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Caveolae and rho kinase

Yongfu Lu, Lihong Tang, Yiqiao Li, Qiang He
Increasing evidence indicates that diabetes-mediated renal interstitial fibrosis through extracellular matrix (ECM) protein accumulation is an important event in the development of diabetic kidney disease (DKD), however, the underlying mechanism remains unclear. In the current study, it was observed that high levels of glucose (HG) time‑ and dose-dependently increased the production of the ECM protein, fibronectin (FN), in primary rat mesangial cells. Inhibition of the Rho pathway blocked HG‑induced FN upregulation...
July 2016: Molecular Medicine Reports
Karl Swärd, Karin G Stenkula, Catarina Rippe, Azra Alajbegovic, Maria F Gomez, Sebastian Albinsson
Members of the myocardin family bind to the transcription factor serum response factor (SRF) and act as coactivators controlling genes of relevance for myogenic differentiation and motile function. Binding of SRF to DNA is mediated by genetic elements called CArG boxes, found often but not exclusively in muscle and growth controlling genes. Studies aimed at defining the full spectrum of these CArG elements in the genome (i.e. the CArGome) have in recent years, unveiled unexpected roles of the myocardin family proteins in lipid and glucose homeostasis...
September 1, 2016: Journal of Physiology
Christoph Tabeling, Hanpo Yu, Liming Wang, Hannes Ranke, Neil M Goldenberg, Diana Zabini, Elena Noe, Adrienn Krauszman, Birgitt Gutbier, Jun Yin, Michael Schaefer, Christoph Arenz, Andreas C Hocke, Norbert Suttorp, Richard L Proia, Martin Witzenrath, Wolfgang M Kuebler
Hypoxic pulmonary vasoconstriction (HPV) optimizes pulmonary ventilation-perfusion matching in regional hypoxia, but promotes pulmonary hypertension in global hypoxia. Ventilation-perfusion mismatch is a major cause of hypoxemia in cystic fibrosis. We hypothesized that cystic fibrosis transmembrane conductance regulator (CFTR) may be critical in HPV, potentially by modulating the response to sphingolipids as mediators of HPV. HPV and ventilation-perfusion mismatch were analyzed in isolated mouse lungs or in vivo...
March 31, 2015: Proceedings of the National Academy of Sciences of the United States of America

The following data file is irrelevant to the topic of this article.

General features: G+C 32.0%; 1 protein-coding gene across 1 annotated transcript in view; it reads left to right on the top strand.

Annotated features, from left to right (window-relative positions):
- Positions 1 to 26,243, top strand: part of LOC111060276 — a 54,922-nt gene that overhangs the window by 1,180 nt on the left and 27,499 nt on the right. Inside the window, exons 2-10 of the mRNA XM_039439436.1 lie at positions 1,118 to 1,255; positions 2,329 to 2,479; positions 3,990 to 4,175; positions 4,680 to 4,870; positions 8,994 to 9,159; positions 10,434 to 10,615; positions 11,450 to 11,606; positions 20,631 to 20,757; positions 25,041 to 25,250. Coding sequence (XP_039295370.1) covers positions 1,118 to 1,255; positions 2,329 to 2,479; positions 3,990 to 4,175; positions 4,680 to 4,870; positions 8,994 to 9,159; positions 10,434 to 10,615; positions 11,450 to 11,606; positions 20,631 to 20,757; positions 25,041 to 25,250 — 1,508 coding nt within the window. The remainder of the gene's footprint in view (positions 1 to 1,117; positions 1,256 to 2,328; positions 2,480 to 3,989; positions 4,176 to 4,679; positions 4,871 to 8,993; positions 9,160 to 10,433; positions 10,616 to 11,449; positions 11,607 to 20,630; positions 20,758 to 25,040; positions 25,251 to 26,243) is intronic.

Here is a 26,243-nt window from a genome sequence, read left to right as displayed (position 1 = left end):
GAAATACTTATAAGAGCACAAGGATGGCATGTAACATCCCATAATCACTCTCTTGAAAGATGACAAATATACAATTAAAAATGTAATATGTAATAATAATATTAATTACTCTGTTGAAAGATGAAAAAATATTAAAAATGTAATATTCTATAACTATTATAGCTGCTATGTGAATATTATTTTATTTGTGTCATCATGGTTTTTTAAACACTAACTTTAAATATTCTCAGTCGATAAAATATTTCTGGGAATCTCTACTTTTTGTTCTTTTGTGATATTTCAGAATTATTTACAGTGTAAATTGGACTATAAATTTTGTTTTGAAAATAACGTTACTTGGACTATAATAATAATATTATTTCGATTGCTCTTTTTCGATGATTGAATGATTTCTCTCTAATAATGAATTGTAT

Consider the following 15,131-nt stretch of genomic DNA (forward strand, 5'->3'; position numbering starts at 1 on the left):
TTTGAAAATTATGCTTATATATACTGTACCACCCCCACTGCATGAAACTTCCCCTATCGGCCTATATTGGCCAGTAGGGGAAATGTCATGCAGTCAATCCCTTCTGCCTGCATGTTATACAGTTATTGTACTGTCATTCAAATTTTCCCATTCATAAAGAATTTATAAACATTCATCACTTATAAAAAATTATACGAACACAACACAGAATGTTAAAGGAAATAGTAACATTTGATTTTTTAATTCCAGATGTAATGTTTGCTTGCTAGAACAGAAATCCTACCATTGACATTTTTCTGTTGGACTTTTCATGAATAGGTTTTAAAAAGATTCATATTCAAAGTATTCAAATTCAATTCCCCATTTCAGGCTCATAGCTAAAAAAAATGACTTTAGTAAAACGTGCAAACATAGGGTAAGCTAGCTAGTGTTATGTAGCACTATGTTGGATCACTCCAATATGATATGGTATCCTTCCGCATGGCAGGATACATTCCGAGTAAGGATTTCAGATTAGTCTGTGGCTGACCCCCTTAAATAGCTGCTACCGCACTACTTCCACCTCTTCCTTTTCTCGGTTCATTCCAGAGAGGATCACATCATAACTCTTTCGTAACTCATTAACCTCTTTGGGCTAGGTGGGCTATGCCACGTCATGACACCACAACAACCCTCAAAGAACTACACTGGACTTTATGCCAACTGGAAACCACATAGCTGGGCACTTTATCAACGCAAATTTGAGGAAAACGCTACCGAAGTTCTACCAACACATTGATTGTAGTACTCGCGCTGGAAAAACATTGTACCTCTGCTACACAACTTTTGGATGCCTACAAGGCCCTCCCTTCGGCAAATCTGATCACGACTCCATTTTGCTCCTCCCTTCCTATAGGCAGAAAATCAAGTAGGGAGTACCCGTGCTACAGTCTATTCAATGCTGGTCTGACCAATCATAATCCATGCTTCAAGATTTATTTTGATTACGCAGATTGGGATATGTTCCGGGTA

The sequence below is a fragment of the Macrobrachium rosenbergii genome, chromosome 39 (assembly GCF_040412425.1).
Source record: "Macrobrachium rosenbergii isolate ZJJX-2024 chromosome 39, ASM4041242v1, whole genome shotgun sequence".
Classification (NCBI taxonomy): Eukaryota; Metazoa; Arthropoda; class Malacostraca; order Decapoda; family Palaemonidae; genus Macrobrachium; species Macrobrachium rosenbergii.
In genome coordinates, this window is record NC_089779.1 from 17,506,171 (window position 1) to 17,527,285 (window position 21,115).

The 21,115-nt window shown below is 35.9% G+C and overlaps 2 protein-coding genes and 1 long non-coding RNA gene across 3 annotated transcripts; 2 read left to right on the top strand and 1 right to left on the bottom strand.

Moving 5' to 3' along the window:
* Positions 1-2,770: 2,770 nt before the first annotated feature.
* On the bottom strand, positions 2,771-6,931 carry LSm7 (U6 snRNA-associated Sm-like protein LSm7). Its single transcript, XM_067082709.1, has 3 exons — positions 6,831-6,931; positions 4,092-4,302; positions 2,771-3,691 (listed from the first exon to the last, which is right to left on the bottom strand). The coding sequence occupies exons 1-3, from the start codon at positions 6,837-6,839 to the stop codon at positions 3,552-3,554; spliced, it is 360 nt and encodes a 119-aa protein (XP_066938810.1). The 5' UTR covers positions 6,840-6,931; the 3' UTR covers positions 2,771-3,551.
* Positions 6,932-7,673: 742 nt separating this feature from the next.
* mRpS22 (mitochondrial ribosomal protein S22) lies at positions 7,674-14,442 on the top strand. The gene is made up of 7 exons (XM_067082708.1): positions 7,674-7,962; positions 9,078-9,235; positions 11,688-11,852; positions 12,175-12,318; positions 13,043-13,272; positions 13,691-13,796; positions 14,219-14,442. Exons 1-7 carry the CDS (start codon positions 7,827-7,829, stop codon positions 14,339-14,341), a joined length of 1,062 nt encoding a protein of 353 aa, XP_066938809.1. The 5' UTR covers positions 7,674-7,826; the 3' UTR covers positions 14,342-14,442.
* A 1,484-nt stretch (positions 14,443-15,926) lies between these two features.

Zhen Li, Yun-hui Liu, Yi-xue Xue, Li-bo Liu, Ping Wang
Low-dose endothelial monocyte-activating polypeptide-II (EMAP-II) can selectively increase blood-tumor barrier (BTB) permeability via the paracellular pathway. The role of the transcellular pathway in this process is unclear. This study was conducted to evaluate the potential involvement of the transcellular pathway in EMAP-II-induced opening of the BTB and to identify the associated mechanisms. Evans blue extravasation test was used to measure changes in BTB permeability after EMAP-II (80 ng/kg) administration in a rat model of C6 glioma...
March 2014: Journal of Molecular Neuroscience: MN
B Sommer, L M Montano, J Chávez, V Carbajal, L M García-Hernandez, C Irles, A M Jiménez-Garduno, A Ortega
Airway smooth muscle (ASM) membrane depolarization through KCl opens L-type voltage dependent Ca2+ channels (Ca(v)1.2); its opening was considered the cause of KCl contraction. This substance is used to bypass intracellular second messenger pathways. It is now clear that KCl also activates RhoA/Rho kinase (ROCK) pathway. ROCK isoforms are characterized as ROCK1 and ROCK2. Because ROCK1 seems the most abundant isotype in lung, we studied its participation in KCl stimulated bovine ASM. With methyl-beta-cyclodextrin (MbetaCD) we disrupted caveolae, a membrane compartment considered as the RhoA/ROCK assembly site, and found that KCl contraction was reduced to the same extent (~26%) as Y-27632 (ROCK inhibitor) treated tissues...
2014: Physiological Research
Sunila Mahavadi, Sayak Bhattacharya, Divya P Kumar, Chereena Clay, Gracious Ross, Hamid I Akbarali, John R Grider, Karnam S Murthy
Caveolae are specialized regions of the plasma membrane that concentrate receptors and associated signaling molecules critical in regulation of cellular response to transmitters and hormones. We have determined the effects of caveolin-1 (Cav-1) deletion, caveolin-1 siRNA, and caveolar disruption in mice on the signaling pathways that mediate contraction and relaxation in colonic smooth muscle and on the components of the peristaltic reflex in isolated tissue and propulsion in intact colonic segments. In Cav-1-/- mice, both relaxation and contraction were decreased in smooth muscle cells and muscle strips, as well as during both phases of the peristaltic reflex and colonic propulsion...
December 2013: American Journal of Physiology. Gastrointestinal and Liver Physiology
Sayak Bhattacharya, Sunila Mahavadi, Othman Al-Shboul, Senthilkumar Rajagopal, John R Grider, Karnam S Murthy